5 useful cross-training workouts to boost your running


Cross-training is something that I have been enjoying a lot since May and that is also recommended by the marathon plan  that I follow. Here are 5 useful cross-training workouts to boost your running and my tips to incorporate them in your training.



I have been doing more yoga this year and I think this is the cross-training that has improved my running the most. I spend a lot of my day studying at the desk and yoga helps me to release all the tension, especially in my hip flexors and upper back.

My tip: There are many styles of yoga to choose from. Try a couple of styles before deciding that yoga is not for you. I like Vinyasa for an intense workout and Yin for a deep stretch session. Both styles or more can be found on Pactster. If you want a yoga session even more targeted to your running, try Jasyoga, which is really great to hit reset on common runner’s weak points. 



Strength training is great for runners and many of us don’t hit to weight enough. It’s a great way to strengthen weak areas and prevent injuries. For instance, if like me you have a problematic ITB, you might want to incorporate in your routine some exercises that target the gluteus medius. I also find that working on my core and arms has been really helped with keeping a good posture during my long runs. Don’t forget that open chest = better air entry to your lungs.

My tip: Make sure that you research correctly the exercises and use appropriate weights as good form is essential and there is a high risk of injury is not done correctly. Beware of not working too much on antagonistic muscles to those used in your running as this could be counter beneficial. Why not try these exercises from Runner’s World to get started?



Cycling is a great low impact aerobic exercise that will complement your running on a cardiovascular and strength level. However, do not think that you can totally replace your running by cycling. Indeed, the oxygen requirements are greater for running than cycling and the lactate threshold that you will get is slightly different for the two sports (more explanations can be found here)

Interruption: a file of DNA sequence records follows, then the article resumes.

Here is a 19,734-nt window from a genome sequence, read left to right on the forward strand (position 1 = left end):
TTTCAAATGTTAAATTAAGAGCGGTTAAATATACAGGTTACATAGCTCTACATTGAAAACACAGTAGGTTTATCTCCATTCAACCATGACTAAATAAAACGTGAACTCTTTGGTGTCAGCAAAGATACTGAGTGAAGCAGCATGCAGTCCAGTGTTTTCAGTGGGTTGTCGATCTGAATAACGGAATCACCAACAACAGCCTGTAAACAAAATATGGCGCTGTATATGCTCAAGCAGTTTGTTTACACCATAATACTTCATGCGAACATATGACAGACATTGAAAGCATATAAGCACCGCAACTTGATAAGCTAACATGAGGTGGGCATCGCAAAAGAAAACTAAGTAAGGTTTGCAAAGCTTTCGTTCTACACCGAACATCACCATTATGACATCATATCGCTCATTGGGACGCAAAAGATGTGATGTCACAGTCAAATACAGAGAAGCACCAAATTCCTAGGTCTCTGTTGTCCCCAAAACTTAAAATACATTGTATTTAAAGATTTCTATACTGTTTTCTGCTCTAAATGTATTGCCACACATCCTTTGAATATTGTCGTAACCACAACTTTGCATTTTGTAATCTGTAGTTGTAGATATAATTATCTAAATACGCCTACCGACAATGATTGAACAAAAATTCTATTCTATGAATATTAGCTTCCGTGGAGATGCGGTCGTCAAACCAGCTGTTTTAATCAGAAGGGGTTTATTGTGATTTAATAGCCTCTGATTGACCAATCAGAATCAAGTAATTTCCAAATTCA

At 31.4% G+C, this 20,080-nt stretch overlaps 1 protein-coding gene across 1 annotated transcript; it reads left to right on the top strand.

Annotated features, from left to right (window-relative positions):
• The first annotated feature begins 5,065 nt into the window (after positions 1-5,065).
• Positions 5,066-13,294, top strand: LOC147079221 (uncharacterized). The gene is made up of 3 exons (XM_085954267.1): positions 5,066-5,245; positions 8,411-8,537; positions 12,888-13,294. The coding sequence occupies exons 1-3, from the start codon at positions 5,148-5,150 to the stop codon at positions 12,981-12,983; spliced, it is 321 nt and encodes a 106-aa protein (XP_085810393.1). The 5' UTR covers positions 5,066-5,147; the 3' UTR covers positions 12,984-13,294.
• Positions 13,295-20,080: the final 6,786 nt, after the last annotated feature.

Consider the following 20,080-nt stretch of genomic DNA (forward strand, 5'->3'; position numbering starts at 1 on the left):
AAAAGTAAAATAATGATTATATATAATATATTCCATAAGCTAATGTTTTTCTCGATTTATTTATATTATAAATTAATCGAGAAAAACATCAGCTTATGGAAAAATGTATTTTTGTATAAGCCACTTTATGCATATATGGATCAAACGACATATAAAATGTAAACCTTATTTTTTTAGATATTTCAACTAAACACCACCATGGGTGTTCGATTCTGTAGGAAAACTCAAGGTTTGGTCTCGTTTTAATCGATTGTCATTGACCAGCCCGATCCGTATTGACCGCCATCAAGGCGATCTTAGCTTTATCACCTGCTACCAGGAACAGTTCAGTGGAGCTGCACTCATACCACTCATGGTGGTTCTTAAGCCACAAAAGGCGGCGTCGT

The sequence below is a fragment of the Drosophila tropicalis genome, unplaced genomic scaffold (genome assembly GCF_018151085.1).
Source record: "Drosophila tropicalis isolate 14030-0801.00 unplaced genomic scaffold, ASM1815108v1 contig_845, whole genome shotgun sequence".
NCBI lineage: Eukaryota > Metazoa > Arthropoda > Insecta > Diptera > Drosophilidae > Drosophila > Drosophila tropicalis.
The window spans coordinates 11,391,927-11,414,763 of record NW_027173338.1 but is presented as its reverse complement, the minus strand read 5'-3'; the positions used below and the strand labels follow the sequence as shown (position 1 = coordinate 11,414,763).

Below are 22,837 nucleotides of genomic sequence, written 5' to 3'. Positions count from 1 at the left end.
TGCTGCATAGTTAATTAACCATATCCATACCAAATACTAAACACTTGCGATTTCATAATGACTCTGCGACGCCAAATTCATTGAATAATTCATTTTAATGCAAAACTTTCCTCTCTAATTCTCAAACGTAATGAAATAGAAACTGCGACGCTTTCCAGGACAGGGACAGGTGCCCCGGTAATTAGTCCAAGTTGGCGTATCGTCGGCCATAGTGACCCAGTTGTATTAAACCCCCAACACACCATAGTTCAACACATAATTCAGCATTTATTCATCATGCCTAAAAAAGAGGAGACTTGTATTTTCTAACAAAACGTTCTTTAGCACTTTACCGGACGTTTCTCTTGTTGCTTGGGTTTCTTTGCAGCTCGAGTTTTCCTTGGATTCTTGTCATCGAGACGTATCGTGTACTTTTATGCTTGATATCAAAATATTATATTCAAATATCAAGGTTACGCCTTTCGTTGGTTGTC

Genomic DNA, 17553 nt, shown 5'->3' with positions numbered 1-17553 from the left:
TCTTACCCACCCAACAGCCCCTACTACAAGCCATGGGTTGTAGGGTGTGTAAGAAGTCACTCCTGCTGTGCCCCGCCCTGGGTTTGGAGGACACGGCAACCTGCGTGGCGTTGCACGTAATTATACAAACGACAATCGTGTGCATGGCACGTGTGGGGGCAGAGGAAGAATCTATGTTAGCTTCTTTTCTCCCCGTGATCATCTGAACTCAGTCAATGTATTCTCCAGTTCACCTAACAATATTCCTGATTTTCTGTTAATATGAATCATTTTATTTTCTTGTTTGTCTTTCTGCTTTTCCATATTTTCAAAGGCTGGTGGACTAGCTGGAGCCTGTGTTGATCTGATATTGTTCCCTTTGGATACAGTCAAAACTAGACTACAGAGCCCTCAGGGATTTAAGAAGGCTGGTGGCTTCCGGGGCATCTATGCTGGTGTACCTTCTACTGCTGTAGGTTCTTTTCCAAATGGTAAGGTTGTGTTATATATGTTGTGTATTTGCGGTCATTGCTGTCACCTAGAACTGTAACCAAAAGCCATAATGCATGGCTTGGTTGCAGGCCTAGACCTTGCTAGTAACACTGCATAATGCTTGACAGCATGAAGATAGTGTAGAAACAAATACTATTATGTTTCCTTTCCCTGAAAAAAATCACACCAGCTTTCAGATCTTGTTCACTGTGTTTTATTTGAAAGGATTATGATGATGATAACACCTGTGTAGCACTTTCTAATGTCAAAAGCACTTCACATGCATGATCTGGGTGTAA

My tip: Cycling can be easily incorporated in your training regimen by making it part of your work commute. If like me you are too scared of cycling in busy area, why not take a spin class. Personally, I love BOOM cycle in London, read here why.



rowing machine sweatband

Image source

Rowing is highly recommended by the Run Less Run Fastemarathon plan which I followed. Rowing is a great full body workout as on top of being a great aerobic exercise, it will  target your quads, core, back and arms just to name a few.

My tip: I was scared of using the rowing machine until I asked someone to show me the correct technique. Now I love it! Like for any exercises, don’t forget to warm up before rowing. I like to do dynamic drills as part of my warm up, such as squats, lunges etc.



As my physio says, I would not need physio for my knee and back if I were a swimmer…Swimming is another amazing low impact, aerobic, full-body workout. I find swimming especially good to target my upper body and more specifically my back. At the time I had access to a swimming pool. I had a session with a PT to improve my swimming technique and avoid just splashing the water…

Here are Chris Cook,Olympic swimmer and World Championship medalist, ten top tips to improve your front crawl:

  • Make yourself as stretched out as possible.
  • Keep your body position as flat as you can with a slight slope down to the hips to keep the leg kick underwater
  • Look slightly ahead and down
  • Reach out as far as you can with the pulling arm as it enters the water
  • Pull back in an S shape so your arm comes back to your leg.
  • Keep your legs close together and ankles floppy in a continuous motion
  • Kick from your hips, not your knees
  • Make small fast kicks, not large down and up beats
  • Keep one side of your face in the water as you turn to breathe
  • Don’t lift your head out of the water, the more your head raises the more your feet will drop. (Keep that long line so your neck is in line with your spine).

I am about to run 26.2 miles in one day. Could you swim 22 miles, the length of the English channel, in 12 weeks? Aspire, a national charity offering practical support for those with Spinal Cord Injury has set this challenge for the 16th consecutive year. The swim challenge started on the 14th of September and will swim run until the 7th of December. With the help of Chris Cook’s swimming tip, why not attempt the challenge and help raise funds for Aspire? I would, as I need another challenge with the marathon training coming to an end, but unfortunately I do not have access to a pool at the moment.

For more inspiration on how to get into swimming, check out Elle’s blog and her recap of the swimming challenge she undertook with Speedo earlier this year. 

I hope that these cross-trainings will boost your running. I will certainly be doing a lot more of the above very soon as my 2015 race season is coming to an end.

What is your favourite cross-training exercise?

This post contains some affiliated links to help a medical student get her caffeine intake. All opinions are my own. 

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